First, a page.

Whisky - Much More Than a Drink
Whisky lovers will tell you that their favorite spirit is no mere drink. Rather, it is a thing of such complexity that it rises above its earthly liquid form to embody tradition, craftsmanship, and maybe even a touch of the divine. Is this an exaggeration? Possibly. To enter into the spirit of whisky, we must step back in time, to explore its origins and cultural impact.
The Story of Whisky
Whisky's story begins in the misty valleys and mountains of Ireland and Scotland. Distillation using alembic stills reached the monasteries of the Celtic fringe between the 11th and 13th centuries. It was impossible to make grapes in this northern climate for the Eucharist. Therefore Celtic monks needed to be inventive. They used what was around them in abundance - grains, which they fermented, distilled, and aged in casks. The monks named this new golden spirit "uisge beatha" in Gaelic, meaning the "water of life," the word eventually changed to “Whisky”.
Over the centuries, whisky evolved from this early distillate in monastic cellars to become a cultural emblem that would cross oceans and continents. The Scottish and Irish immigrants brought their whisky-making skills with them during their westward expansion across the United States. They used whatever grains they found - mostly rye and eventually corn.
The modern world of whisk(e)y recognizes five broad types of whisky based on place of origin, grains used, and distillation processes. Whisky spelled with no ‘e’ encompasses spirits from Scotland, Canada, and Japan, and are stylistically similar. Whiskey with an ‘e’ refers to spirits that are made in the USA and Ireland.
What are the different types of Whisky?
In the most basic sense, whiskey is simply a hop-free beer that has been distilled. As the grain is steeped, the yeasts convert the sugars into alcohol. Different grains have different sugar contents. Corn, for example, has a higher sugar content than wheat or rye, creating a whiskey with a sweeter taste than one made from wheat or rye.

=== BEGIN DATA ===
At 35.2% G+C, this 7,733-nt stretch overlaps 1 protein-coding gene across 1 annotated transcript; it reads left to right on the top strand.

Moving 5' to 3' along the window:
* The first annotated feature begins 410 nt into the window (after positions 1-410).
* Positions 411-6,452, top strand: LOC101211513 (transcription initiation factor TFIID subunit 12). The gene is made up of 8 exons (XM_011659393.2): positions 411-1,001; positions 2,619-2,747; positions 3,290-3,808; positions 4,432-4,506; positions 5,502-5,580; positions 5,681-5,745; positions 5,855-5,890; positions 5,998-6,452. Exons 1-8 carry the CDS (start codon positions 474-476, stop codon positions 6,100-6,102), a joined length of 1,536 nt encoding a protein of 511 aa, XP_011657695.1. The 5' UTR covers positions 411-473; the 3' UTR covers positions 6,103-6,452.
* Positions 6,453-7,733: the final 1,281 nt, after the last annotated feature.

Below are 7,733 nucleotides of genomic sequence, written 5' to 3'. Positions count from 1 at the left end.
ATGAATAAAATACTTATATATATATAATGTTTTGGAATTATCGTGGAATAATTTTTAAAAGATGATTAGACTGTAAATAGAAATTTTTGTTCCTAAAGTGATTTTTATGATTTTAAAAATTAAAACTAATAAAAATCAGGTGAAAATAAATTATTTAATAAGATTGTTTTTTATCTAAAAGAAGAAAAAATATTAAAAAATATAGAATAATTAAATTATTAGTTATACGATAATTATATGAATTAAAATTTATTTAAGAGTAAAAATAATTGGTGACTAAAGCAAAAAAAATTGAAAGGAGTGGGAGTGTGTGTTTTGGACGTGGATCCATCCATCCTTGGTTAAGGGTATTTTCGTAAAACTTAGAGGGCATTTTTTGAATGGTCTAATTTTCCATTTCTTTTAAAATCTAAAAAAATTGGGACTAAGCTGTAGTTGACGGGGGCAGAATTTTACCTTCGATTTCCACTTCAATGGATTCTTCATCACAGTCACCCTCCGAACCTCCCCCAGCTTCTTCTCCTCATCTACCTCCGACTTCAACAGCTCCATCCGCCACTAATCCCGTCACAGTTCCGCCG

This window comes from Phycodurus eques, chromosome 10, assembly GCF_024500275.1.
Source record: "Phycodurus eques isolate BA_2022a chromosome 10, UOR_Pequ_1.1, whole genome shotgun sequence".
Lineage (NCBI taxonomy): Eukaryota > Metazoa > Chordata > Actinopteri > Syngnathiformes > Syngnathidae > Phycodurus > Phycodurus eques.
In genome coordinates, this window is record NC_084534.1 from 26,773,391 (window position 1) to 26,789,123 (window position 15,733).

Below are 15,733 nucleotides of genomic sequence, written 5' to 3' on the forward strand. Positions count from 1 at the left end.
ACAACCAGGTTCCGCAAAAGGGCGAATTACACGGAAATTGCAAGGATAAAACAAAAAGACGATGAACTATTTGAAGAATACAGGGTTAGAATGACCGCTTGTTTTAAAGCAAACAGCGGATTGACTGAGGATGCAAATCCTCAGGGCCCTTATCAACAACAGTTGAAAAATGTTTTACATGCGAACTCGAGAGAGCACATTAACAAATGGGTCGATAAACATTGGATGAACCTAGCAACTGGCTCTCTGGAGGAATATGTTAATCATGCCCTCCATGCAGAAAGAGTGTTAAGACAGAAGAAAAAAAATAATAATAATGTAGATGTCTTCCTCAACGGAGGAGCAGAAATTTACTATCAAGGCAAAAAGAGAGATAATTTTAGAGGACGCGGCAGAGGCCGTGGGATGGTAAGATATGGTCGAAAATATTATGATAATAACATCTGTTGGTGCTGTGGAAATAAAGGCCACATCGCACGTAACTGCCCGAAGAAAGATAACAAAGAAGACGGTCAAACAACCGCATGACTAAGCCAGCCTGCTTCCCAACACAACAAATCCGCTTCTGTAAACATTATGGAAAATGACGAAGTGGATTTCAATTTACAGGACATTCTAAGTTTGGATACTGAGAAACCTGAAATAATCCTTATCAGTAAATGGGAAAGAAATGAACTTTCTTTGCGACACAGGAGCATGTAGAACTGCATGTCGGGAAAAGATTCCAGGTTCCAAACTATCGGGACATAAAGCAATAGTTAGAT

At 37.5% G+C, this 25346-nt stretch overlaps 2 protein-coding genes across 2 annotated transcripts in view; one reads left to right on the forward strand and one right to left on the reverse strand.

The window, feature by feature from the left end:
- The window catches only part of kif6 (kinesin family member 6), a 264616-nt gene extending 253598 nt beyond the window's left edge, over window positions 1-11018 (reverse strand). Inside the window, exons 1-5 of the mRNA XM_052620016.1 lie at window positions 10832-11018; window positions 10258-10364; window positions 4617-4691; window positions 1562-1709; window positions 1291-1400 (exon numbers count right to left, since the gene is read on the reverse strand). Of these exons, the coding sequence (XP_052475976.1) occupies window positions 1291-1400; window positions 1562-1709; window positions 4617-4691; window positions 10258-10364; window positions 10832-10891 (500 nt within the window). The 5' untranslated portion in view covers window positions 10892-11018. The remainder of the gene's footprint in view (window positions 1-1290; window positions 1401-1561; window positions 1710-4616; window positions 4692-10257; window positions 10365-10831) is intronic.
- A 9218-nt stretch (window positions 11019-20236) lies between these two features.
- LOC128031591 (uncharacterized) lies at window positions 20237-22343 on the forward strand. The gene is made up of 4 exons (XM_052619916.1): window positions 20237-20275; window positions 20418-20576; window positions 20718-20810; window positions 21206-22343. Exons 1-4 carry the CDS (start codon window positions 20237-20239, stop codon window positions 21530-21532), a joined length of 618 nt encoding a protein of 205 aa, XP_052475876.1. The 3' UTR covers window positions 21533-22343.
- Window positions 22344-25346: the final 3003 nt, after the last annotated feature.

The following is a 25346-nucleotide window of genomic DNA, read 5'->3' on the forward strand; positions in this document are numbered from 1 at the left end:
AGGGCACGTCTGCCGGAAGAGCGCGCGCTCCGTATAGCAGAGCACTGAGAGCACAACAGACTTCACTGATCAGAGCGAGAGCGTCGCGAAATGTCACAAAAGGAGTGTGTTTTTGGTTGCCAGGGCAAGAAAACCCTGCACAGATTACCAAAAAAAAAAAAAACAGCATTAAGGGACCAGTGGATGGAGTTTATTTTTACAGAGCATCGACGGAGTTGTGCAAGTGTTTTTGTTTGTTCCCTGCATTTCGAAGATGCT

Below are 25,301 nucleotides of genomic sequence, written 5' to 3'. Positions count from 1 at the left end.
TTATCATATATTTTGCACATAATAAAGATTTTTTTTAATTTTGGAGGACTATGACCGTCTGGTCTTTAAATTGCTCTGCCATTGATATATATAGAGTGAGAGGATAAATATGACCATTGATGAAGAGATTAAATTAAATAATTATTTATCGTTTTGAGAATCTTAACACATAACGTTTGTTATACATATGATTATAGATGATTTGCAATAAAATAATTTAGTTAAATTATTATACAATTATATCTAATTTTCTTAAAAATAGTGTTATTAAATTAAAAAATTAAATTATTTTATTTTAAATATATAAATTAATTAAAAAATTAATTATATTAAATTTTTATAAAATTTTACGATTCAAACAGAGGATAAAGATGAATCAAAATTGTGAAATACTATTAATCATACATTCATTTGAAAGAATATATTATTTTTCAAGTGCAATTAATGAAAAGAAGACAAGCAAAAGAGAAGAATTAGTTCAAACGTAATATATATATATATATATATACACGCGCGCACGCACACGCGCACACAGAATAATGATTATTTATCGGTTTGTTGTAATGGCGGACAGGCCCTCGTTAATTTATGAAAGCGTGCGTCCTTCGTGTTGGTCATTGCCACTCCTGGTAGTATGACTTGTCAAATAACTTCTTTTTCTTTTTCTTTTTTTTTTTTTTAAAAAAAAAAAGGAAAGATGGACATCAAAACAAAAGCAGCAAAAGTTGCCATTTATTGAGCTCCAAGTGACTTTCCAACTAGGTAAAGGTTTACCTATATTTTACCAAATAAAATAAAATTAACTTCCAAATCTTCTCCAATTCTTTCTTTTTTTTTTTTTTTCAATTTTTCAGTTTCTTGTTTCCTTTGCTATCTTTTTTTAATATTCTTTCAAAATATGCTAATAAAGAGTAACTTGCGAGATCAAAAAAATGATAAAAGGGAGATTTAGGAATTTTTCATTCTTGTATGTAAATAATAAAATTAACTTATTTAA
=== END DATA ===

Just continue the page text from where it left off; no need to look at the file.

Scottish Whisky is divided into four types:
Single Malt: considered to be the pinnacle of Scotch whisky. It is made from 100% malted barley distilled twice in small pot stills which can produce a rich and complex character. A Single Malt Whisky is always the product of a single distillery and aged for a minimum of 3 years in oak casks. Frequently it is labeled with its place of origin - this is a very important detail as different regions produce different styles and flavor profiles in a whisky.
- Campbeltown: varied, usually full flavored with saline, smoky, fruity characters and notes of vanilla, and toffee.
- Highland and Islands: a broad range of whiskies for every palate from light to robust.
- Islay: mostly very robust, heavily peated whiskies with salty and medicinal notes.
- Lowland: soft and smooth with grassy, floral, toasty, and spicy notes.
- Speyside: lots of fruit notes like apple and pear as well as vanilla and spice, commonly aged in sherry casks.
Other Scottish styles include:
Blended Malt Whisky which is 100% malted barley and is a collaboration between two or more distilleries.
Blended Whisky is a combination of single malt whisky and wheat or corn whisky.
Single Grain Whisky is made from 100% corn or wheat and primarily used as part of the blend once it has been made in column stills.